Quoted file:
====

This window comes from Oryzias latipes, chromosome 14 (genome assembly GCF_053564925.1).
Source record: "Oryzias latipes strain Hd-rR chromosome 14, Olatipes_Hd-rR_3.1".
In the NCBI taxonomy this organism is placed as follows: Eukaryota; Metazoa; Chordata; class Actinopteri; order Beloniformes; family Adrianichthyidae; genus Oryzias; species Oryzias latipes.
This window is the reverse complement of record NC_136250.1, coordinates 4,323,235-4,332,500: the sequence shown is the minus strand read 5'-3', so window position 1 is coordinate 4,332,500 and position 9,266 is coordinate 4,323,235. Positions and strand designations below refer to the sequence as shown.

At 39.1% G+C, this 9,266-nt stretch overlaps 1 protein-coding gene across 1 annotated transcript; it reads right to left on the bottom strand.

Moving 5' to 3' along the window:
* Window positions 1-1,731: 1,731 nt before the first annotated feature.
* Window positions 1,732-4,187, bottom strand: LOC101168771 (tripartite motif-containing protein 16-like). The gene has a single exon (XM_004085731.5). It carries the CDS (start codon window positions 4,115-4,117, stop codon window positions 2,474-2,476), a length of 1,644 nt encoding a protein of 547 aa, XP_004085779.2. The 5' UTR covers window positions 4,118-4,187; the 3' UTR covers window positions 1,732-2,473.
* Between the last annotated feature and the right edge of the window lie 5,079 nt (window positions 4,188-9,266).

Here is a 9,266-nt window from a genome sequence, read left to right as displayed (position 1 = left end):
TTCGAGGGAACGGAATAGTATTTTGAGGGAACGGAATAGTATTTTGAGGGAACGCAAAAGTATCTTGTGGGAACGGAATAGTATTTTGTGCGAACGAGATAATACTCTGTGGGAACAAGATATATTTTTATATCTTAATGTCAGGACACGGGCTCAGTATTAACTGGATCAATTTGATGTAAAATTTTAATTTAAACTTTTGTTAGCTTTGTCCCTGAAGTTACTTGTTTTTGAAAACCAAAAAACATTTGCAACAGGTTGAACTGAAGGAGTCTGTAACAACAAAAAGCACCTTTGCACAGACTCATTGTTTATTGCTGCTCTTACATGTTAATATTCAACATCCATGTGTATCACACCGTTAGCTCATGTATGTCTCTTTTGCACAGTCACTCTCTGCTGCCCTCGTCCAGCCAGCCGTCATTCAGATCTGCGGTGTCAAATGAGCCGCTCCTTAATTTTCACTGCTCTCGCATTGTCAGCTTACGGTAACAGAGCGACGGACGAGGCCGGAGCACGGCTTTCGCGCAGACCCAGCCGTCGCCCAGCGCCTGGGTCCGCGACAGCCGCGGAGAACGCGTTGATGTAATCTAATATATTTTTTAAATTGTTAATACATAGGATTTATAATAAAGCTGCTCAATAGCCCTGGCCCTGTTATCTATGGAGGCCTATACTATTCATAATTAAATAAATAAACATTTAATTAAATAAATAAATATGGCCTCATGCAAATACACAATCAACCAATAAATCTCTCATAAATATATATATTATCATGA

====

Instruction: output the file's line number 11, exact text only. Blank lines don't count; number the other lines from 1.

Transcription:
TTCGAGGGAACGGAATAGTATTTTGAGGGAACGGAATAGTATTTTGAGGGAACGCAAAAGTATCTTGTGGGAACGGAATAGTATTTTGTGCGAACGAGATAATACTCTGTGGGAACAAGATATATTTTTATATCTTAATGTCAGGACACGGGCTCAGTATTAACTGGATCAATTTGATGTAAAATTTTAATTTAAACTTTTGTTAGCTTTGTCCCTGAAGTTACTTGTTTTTGAAAACCAAAAAACATTTGCAACAGGTTGAACTGAAGGAGTCTGTAACAACAAAAAGCACCTTTGCACAGACTCATTGTTTATTGCTGCTCTTACATGTTAATATTCAACATCCATGTGTATCACACCGTTAGCTCATGTATGTCTCTTTTGCACAGTCACTCTCTGCTGCCCTCGTCCAGCCAGCCGTCATTCAGATCTGCGGTGTCAAATGAGCCGCTCCTTAATTTTCACTGCTCTCGCATTGTCAGCTTACGGTAACAGAGCGACGGACGAGGCCGGAGCACGGCTTTCGCGCAGACCCAGCCGTCGCCCAGCGCCTGGGTCCGCGACAGCCGCGGAGAACGCGTTGATGTAATCTAATATATTTTTTAAATTGTTAATACATAGGATTTATAATAAAGCTGCTCAATAGCCCTGGCCCTGTTATCTATGGAGGCCTATACTATTCATAATTAAATAAATAAACATTTAATTAAATAAATAAATATGGCCTCATGCAAATACACAATCAACCAATAAATCTCTCATAAATATATATATTATCATGA